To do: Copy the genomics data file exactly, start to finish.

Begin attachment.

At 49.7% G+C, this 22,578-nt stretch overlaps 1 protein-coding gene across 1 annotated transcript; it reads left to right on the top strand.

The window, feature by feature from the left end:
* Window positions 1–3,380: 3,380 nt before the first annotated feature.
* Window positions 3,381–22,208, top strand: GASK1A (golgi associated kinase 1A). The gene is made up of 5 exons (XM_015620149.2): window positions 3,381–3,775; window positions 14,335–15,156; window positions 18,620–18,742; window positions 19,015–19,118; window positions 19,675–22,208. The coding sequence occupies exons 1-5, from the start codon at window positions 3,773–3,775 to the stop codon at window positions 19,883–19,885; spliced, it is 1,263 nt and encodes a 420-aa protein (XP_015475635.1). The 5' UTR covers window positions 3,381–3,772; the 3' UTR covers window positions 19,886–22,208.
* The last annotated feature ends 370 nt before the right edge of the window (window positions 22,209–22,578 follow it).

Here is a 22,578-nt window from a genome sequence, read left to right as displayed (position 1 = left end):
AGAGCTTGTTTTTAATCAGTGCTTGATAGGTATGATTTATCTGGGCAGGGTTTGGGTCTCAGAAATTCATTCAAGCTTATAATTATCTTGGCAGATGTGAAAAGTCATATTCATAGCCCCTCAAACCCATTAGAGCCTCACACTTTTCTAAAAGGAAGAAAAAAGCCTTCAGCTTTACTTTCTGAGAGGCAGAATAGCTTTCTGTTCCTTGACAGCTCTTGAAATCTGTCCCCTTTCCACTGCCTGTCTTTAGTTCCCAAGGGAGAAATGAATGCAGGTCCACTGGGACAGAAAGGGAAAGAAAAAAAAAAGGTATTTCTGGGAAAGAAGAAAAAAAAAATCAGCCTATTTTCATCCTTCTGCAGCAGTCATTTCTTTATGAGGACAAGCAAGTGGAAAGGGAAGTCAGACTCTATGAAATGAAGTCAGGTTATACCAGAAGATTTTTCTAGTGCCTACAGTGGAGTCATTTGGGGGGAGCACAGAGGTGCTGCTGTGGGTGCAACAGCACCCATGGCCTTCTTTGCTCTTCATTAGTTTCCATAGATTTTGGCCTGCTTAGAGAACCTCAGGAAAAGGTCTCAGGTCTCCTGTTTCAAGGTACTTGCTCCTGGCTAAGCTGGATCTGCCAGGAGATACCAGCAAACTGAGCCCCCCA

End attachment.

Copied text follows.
At 49.7% G+C, this 22,578-nt stretch overlaps 1 protein-coding gene across 1 annotated transcript; it reads left to right on the top strand.

The window, feature by feature from the left end:
* Window positions 1–3,380: 3,380 nt before the first annotated feature.
* Window positions 3,381–22,208, top strand: GASK1A (golgi associated kinase 1A). The gene is made up of 5 exons (XM_015620149.2): window positions 3,381–3,775; window positions 14,335–15,156; window positions 18,620–18,742; window positions 19,015–19,118; window positions 19,675–22,208. The coding sequence occupies exons 1-5, from the start codon at window positions 3,773–3,775 to the stop codon at window positions 19,883–19,885; spliced, it is 1,263 nt and encodes a 420-aa protein (XP_015475635.1). The 5' UTR covers window positions 3,381–3,772; the 3' UTR covers window positions 19,886–22,208.
* The last annotated feature ends 370 nt before the right edge of the window (window positions 22,209–22,578 follow it).

Here is a 22,578-nt window from a genome sequence, read left to right as displayed (position 1 = left end):
AGAGCTTGTTTTTAATCAGTGCTTGATAGGTATGATTTATCTGGGCAGGGTTTGGGTCTCAGAAATTCATTCAAGCTTATAATTATCTTGGCAGATGTGAAAAGTCATATTCATAGCCCCTCAAACCCATTAGAGCCTCACACTTTTCTAAAAGGAAGAAAAAAGCCTTCAGCTTTACTTTCTGAGAGGCAGAATAGCTTTCTGTTCCTTGACAGCTCTTGAAATCTGTCCCCTTTCCACTGCCTGTCTTTAGTTCCCAAGGGAGAAATGAATGCAGGTCCACTGGGACAGAAAGGGAAAGAAAAAAAAAAGGTATTTCTGGGAAAGAAGAAAAAAAAAATCAGCCTATTTTCATCCTTCTGCAGCAGTCATTTCTTTATGAGGACAAGCAAGTGGAAAGGGAAGTCAGACTCTATGAAATGAAGTCAGGTTATACCAGAAGATTTTTCTAGTGCCTACAGTGGAGTCATTTGGGGGGAGCACAGAGGTGCTGCTGTGGGTGCAACAGCACCCATGGCCTTCTTTGCTCTTCATTAGTTTCCATAGATTTTGGCCTGCTTAGAGAACCTCAGGAAAAGGTCTCAGGTCTCCTGTTTCAAGGTACTTGCTCCTGGCTAAGCTGGATCTGCCAGGAGATACCAGCAAACTGAGCCCCCCA